Starring Myles Truitt, James Franco, Jack Reynor, Dennis Quaid, Zoë Kravitz,
Here we are again, talking about another young adult film, desperate to fill the void of Hunger Games or Divergent. Just like I said a month about The Darkest Minds, these movies are so intent on becoming a blockbuster franchise, they sacrifice creativity for breadcrumb set up. Kin is from director brothers Jonathan and Josh Baker who have never directed a feature length film in their life. They deliver a dark but insensitive story about an adopted teenager who finds a powerful gun and uses it throughout the film. Because this is the type of film America needs debuting in a month where school is starting back… Kin also celebrates violence and crime in difficult situations. The bad taste of this script is astounding. For an “action adventure”, there isn’t much action or adventure. Most of the interiors are motels, strip clubs or dilapidated locations. The exteriors are no better, nothing but bleak grey hues.
Hal’s eldest son Jimmy (Reynor) was just released from prison, now looking for a place to live until he gets things in order. Order for Jimmy means robbing his father (Quaid) to pay back gang leader Taylor Balik (Franco) for protection afforded behind bars. Eli (Truitt), the newest member of the family, discovers a futuristic looking gun with immense power while picking up scraps of metal at an abandon building. Eli takes the gun and after a situation arises where he and brother Jimmy end up on the run out west, that weapon becomes their saving grace in various situations. Taylor will stop at nothing to find the pair, however two mysterious suited individuals tracking the weapon, are an unknown threat.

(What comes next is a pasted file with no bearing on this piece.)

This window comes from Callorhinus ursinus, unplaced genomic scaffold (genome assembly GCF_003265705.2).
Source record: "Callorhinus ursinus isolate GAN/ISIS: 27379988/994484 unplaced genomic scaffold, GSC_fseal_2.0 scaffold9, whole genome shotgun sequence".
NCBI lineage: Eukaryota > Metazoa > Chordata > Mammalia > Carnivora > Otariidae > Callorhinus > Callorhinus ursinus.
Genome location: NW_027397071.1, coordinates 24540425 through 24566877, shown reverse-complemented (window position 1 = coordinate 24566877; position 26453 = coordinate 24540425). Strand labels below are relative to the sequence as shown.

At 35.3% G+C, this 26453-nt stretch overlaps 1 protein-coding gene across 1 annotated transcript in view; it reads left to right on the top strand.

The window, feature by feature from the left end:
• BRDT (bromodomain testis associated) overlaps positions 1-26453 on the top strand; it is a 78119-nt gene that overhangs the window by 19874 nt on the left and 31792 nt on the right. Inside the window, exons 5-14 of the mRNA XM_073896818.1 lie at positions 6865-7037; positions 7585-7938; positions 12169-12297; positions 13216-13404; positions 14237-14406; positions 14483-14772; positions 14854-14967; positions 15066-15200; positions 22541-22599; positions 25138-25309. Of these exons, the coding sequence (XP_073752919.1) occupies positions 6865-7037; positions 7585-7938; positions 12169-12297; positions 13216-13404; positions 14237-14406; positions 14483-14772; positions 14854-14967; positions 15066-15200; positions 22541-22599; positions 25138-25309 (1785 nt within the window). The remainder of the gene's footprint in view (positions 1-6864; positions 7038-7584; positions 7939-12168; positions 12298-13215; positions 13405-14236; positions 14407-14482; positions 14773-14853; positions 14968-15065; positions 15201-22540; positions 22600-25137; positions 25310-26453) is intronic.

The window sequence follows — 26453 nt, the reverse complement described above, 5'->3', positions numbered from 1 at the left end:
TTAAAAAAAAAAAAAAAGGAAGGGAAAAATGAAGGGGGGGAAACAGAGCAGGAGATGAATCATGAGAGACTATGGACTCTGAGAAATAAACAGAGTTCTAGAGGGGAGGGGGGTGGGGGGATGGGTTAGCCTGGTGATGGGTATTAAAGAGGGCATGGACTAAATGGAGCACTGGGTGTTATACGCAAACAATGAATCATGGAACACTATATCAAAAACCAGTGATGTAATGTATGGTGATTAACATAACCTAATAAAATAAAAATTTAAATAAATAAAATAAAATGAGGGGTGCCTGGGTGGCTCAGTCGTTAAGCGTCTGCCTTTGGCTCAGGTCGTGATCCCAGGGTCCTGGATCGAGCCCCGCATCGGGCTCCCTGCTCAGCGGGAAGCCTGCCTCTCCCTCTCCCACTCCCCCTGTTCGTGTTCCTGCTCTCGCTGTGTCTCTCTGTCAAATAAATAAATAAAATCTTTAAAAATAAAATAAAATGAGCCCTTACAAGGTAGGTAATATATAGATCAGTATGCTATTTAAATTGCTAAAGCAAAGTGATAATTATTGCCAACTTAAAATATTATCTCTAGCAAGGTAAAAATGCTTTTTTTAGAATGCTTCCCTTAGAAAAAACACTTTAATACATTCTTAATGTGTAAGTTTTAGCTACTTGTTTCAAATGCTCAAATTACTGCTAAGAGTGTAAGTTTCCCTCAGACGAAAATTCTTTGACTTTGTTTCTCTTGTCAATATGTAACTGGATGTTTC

Kin celebrates violence and crime in difficult situations. The bad taste of this script is astounding.
The story follows a basic crime/redemption set up. While the advertisements might sell this as a futuristic film, audiences are going to be angry when they learn the gun and the explosions occur rarely. The Jimmy character is the equivalent to a villain, the worst sibling influence, making every situation worse with drunken adversarial behavior. Franco’s obvious bad guy role is forgettable, because the Oscar nominated actor has played this tattoo garbage-man role before. The script is confused about a lot of things, who is the main character, and whether Taylor is intelligent or completely moronic. In one scene he threatens a gas station clerk for being denied use to the restroom. . . instead of giving Taylor the key, he turns his back, so our poorly constructed buy guy can urinate in the floor. It never adds up why someone like Taylor would ruin his entire criminal operation over one guy, chasing him across the country.
Kin spends so much of its time setting this introductory story up for something greater. This small budget movie tries so hard to feel large with its ideas, in hopes of securing a multi-picture deal from the same studio responsible for the highest grossing young adult series. The final act briefly introduces a marquee-name actor that’s the filmmaker’s way of revealing their intentions for part two. Efforts are in vain because Kin never amounts to much more than desperation. Truitt never stands out as someone who could lead this series, Reynor ends up being more hated than even the bad guy. Quaid and Kravitz have more talent than this want-to-be franchise deserve.
A film celebrating a teenager killing people with a mysterious gun is not the movie we need right now…. Or ever.